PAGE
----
New Mission Theater Plan Will Also Bring New Housing to North Bernal Borderlands


Last week, the City’s Planning Commission approved a very exciting proposal to restore and renovate the abandoned New Mission Theater on Mission at 22nd Street. It’s a promising development that will bring some grandeur back to the old theater, which will be operated by the much-loved Alamo Drafthouse cinema chain. Yay!

In addition, the project includes 114 market-rate housing units to be built on the site of today’s Giant Value store. Yet as our journo-friends at MissionLocal pointed out, this will also result in the development of a new affordable-housing complex in the Bernalwood borderlands, on the northwest corner of Cesar Chavez and Shotwell:

The developer will dedicate a piece of land near Shotwell and Cesar Chavez streets to the Mayor’s Office on Housing to construct affordable housing to comply with the city’s affordable housing requirement.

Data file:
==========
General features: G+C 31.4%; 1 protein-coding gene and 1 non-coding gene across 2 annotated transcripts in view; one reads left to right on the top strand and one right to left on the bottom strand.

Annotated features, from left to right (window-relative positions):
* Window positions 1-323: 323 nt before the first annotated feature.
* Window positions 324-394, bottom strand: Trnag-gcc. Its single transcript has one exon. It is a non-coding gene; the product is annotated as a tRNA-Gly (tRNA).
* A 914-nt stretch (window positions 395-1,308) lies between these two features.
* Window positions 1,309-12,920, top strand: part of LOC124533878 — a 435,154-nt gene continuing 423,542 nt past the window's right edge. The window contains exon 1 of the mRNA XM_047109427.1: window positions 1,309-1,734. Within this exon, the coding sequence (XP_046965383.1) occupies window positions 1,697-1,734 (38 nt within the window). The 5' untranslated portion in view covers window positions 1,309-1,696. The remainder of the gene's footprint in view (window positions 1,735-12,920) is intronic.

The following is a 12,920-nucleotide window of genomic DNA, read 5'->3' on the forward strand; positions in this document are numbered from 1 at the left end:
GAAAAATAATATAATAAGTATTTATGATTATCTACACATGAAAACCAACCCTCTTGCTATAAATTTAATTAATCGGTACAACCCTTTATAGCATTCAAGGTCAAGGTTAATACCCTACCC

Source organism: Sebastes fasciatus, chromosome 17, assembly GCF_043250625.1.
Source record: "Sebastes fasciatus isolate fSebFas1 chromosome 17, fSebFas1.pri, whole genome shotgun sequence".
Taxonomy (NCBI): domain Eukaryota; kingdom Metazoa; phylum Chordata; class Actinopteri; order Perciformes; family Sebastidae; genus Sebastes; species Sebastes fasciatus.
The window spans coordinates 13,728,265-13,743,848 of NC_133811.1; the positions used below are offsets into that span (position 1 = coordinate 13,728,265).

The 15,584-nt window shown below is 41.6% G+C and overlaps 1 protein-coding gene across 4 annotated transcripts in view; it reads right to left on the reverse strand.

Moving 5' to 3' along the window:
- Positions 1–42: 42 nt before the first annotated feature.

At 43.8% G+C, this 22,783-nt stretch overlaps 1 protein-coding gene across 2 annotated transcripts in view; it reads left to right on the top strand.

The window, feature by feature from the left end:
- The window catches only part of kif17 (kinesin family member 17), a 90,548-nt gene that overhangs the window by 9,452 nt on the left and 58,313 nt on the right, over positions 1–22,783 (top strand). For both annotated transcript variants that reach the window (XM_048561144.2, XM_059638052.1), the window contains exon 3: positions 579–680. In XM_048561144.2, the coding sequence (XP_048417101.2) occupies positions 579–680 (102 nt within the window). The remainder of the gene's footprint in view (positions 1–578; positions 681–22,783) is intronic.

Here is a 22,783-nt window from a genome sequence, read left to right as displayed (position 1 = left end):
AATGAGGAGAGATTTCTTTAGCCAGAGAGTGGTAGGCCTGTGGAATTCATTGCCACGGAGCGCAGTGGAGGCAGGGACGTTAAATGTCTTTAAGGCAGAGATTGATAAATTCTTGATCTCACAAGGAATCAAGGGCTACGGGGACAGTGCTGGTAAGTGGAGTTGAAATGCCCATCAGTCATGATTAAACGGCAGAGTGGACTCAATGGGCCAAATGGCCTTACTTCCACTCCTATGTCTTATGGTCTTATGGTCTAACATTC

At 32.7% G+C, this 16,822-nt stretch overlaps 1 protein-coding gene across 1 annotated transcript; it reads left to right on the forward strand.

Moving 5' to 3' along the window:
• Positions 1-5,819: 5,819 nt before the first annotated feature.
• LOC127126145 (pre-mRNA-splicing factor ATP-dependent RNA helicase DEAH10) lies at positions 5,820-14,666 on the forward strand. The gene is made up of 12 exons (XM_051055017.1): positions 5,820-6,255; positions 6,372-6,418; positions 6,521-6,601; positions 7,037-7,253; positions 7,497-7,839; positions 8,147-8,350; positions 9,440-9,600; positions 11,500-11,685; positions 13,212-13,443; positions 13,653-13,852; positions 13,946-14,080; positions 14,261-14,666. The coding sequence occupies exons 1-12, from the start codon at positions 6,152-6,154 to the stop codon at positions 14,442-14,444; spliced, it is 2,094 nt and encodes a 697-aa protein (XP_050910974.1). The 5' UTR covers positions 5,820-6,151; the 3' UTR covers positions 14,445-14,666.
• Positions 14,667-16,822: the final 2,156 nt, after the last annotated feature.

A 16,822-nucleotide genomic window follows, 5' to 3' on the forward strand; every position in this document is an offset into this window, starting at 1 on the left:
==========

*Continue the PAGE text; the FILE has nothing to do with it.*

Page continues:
Typically developers are required by law to dedicate 15 percent of their units to inclusionary housing or pay a fee that, once the project is completed, will go toward financing affordable housing elsewhere.

The idea behind the land dedication, which is unprecedented, is that the city can turn that land around and build up to 46 affordable housing units as opposed to settling for fewer units being built on-site.

Grande, who was among the nonprofits’ directors that negotiated the deal with the developer, said this would allow the city to have more say on how the affordable housing units are built.